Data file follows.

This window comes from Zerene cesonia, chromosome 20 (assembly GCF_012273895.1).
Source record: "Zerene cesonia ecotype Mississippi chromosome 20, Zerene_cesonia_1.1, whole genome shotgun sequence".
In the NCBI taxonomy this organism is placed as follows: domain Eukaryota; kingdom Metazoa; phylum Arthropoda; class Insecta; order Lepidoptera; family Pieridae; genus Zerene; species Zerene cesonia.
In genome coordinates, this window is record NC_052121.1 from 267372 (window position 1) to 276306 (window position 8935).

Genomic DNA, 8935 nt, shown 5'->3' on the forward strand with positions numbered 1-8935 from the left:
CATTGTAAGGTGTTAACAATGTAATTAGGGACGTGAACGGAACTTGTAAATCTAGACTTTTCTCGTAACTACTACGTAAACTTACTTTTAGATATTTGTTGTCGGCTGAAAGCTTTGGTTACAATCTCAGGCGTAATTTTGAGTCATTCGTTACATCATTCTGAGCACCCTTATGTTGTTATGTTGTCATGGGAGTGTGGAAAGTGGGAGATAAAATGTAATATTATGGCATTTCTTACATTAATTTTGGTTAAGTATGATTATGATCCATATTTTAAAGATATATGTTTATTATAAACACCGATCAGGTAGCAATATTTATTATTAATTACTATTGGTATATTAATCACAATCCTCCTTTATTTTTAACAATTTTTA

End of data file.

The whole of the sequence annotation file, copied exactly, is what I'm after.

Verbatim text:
This window comes from Zerene cesonia, chromosome 20 (assembly GCF_012273895.1).
Source record: "Zerene cesonia ecotype Mississippi chromosome 20, Zerene_cesonia_1.1, whole genome shotgun sequence".
In the NCBI taxonomy this organism is placed as follows: domain Eukaryota; kingdom Metazoa; phylum Arthropoda; class Insecta; order Lepidoptera; family Pieridae; genus Zerene; species Zerene cesonia.
In genome coordinates, this window is record NC_052121.1 from 267372 (window position 1) to 276306 (window position 8935).

Genomic DNA, 8935 nt, shown 5'->3' on the forward strand with positions numbered 1-8935 from the left:
CATTGTAAGGTGTTAACAATGTAATTAGGGACGTGAACGGAACTTGTAAATCTAGACTTTTCTCGTAACTACTACGTAAACTTACTTTTAGATATTTGTTGTCGGCTGAAAGCTTTGGTTACAATCTCAGGCGTAATTTTGAGTCATTCGTTACATCATTCTGAGCACCCTTATGTTGTTATGTTGTCATGGGAGTGTGGAAAGTGGGAGATAAAATGTAATATTATGGCATTTCTTACATTAATTTTGGTTAAGTATGATTATGATCCATATTTTAAAGATATATGTTTATTATAAACACCGATCAGGTAGCAATATTTATTATTAATTACTATTGGTATATTAATCACAATCCTCCTTTATTTTTAACAATTTTTA